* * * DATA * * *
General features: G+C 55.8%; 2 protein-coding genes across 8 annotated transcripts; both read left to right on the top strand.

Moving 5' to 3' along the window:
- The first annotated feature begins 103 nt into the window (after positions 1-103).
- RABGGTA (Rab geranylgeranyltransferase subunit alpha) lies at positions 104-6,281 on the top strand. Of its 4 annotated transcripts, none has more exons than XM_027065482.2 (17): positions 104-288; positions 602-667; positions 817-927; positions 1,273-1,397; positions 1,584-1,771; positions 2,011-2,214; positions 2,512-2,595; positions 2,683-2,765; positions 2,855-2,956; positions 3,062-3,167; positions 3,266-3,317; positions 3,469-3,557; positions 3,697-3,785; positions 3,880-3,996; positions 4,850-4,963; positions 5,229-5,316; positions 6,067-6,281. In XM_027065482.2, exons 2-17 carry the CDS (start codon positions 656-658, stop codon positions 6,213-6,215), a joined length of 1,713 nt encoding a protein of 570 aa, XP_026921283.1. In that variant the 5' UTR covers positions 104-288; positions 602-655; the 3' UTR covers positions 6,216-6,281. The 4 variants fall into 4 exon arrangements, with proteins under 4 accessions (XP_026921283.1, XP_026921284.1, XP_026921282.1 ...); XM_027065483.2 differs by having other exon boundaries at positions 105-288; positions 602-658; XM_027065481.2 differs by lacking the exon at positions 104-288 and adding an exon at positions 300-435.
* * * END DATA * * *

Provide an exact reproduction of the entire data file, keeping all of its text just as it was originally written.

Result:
General features: G+C 55.8%; 2 protein-coding genes across 8 annotated transcripts; both read left to right on the top strand.

Moving 5' to 3' along the window:
- The first annotated feature begins 103 nt into the window (after positions 1-103).
- RABGGTA (Rab geranylgeranyltransferase subunit alpha) lies at positions 104-6,281 on the top strand. Of its 4 annotated transcripts, none has more exons than XM_027065482.2 (17): positions 104-288; positions 602-667; positions 817-927; positions 1,273-1,397; positions 1,584-1,771; positions 2,011-2,214; positions 2,512-2,595; positions 2,683-2,765; positions 2,855-2,956; positions 3,062-3,167; positions 3,266-3,317; positions 3,469-3,557; positions 3,697-3,785; positions 3,880-3,996; positions 4,850-4,963; positions 5,229-5,316; positions 6,067-6,281. In XM_027065482.2, exons 2-17 carry the CDS (start codon positions 656-658, stop codon positions 6,213-6,215), a joined length of 1,713 nt encoding a protein of 570 aa, XP_026921283.1. In that variant the 5' UTR covers positions 104-288; positions 602-655; the 3' UTR covers positions 6,216-6,281. The 4 variants fall into 4 exon arrangements, with proteins under 4 accessions (XP_026921283.1, XP_026921284.1, XP_026921282.1 ...); XM_027065483.2 differs by having other exon boundaries at positions 105-288; positions 602-658; XM_027065481.2 differs by lacking the exon at positions 104-288 and adding an exon at positions 300-435.